The Pulsar (parallel user-level server architecture) project explores techniques for building high-performance scalable network servers, such as web servers or NFS servers, from clusters of networked PCs. Pulsar runs on the SHRIMP cluster multicomputer, and achieves high performance using SHRIMP's support for user-level internode communication.
In Pulsar, each node in the cluster stores some fraction of the data on its local disks, and dedicates some of its RAM as a cache. Each node serves a portion of the client load, communicating with other nodes in the cluster to acquire needed data. Cluster servers such as Pulsar exhibit incremental scalability: the software avoids using centralized resources, and so the aggregate throughput of the system increases as more nodes are added.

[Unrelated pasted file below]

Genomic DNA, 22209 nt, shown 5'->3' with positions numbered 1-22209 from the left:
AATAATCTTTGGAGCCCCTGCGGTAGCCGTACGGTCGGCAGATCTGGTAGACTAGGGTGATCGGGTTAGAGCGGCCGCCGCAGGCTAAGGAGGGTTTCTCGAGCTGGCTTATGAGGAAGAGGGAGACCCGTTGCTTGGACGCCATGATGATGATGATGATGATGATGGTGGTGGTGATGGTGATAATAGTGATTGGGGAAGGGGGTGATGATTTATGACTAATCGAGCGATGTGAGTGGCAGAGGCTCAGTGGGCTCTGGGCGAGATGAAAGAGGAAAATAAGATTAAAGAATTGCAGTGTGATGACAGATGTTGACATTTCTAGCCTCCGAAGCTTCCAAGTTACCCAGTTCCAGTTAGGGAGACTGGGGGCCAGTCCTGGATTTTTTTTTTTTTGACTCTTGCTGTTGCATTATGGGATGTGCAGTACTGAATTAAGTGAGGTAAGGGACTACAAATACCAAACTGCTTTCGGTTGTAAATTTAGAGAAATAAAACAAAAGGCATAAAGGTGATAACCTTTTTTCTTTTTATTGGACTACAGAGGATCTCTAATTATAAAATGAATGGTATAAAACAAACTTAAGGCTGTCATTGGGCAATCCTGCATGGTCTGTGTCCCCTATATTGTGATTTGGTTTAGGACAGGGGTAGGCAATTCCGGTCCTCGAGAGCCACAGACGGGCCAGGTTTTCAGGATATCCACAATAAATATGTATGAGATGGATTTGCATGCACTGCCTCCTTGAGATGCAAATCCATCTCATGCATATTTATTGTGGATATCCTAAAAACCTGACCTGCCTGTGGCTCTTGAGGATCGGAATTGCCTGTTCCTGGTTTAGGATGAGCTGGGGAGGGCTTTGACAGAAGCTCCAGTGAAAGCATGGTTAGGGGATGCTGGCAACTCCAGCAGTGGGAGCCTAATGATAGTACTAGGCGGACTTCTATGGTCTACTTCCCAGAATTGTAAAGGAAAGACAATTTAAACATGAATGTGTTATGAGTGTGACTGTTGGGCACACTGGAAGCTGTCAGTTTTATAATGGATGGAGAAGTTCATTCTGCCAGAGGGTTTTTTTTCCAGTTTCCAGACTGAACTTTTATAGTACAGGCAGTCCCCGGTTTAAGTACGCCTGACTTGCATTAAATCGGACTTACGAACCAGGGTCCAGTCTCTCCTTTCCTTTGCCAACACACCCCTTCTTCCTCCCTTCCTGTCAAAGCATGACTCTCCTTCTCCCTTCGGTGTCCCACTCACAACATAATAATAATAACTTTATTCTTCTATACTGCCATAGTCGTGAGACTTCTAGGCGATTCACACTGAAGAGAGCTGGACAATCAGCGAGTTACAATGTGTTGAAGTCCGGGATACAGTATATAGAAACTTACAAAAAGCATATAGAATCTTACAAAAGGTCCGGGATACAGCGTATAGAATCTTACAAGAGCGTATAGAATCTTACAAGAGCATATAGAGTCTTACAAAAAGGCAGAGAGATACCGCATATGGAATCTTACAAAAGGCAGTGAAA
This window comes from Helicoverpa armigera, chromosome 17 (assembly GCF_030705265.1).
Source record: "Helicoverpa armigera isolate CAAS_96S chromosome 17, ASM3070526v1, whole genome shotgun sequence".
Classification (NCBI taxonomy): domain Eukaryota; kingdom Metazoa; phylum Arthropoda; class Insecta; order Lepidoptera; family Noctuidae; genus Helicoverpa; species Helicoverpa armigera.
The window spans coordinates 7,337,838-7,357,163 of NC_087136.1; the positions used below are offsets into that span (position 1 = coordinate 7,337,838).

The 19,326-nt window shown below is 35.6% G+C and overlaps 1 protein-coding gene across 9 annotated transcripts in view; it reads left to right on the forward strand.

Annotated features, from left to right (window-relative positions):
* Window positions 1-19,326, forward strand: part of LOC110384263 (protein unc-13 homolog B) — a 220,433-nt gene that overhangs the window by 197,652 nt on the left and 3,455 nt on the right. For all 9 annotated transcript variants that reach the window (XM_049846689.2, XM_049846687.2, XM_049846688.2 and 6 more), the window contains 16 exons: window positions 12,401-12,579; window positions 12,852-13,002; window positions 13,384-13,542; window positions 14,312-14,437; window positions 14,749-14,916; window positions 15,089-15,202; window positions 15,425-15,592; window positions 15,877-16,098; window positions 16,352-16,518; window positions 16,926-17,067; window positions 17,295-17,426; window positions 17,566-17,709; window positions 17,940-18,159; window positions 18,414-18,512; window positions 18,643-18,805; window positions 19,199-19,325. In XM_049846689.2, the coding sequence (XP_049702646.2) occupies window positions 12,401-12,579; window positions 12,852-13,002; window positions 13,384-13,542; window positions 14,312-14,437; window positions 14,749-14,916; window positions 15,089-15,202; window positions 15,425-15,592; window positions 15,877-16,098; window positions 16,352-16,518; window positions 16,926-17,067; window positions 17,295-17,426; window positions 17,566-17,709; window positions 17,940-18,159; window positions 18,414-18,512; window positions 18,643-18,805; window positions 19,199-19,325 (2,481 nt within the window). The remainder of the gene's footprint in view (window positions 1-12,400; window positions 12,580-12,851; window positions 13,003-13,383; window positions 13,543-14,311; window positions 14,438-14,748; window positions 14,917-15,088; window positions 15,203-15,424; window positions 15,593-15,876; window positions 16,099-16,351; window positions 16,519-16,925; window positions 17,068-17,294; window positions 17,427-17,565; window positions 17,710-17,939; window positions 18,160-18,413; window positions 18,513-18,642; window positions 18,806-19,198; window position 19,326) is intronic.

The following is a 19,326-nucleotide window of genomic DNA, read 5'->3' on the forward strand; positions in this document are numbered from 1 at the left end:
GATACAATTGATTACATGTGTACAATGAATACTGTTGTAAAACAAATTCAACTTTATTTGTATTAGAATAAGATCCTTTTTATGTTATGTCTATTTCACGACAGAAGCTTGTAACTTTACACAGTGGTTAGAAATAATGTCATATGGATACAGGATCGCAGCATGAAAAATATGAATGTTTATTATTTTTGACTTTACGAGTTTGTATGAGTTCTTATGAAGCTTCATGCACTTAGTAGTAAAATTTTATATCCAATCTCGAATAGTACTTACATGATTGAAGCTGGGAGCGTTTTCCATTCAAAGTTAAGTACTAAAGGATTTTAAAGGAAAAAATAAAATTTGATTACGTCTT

Pulsar's performance advantage comes from its aggressive user-level implementation: in common cases, Pulsar never makes a system call, except to initiate direct-to-user-memory disk reads and writes. Caching, node-to-node communication and all other common operations occur entirely at user level. This style of implementation avoids context switch overheads and expensive data copies, and allows the system to approach the performance limits imposed by the hardware. In addition to its user-level implementation, Pulsar uses a variety of other techniques to boost performance and scalability: low-cost-high-performance commodity hardware, coherent caching, striping, user-level threads, metadata write-behind, asynchronous disk I/O, and others.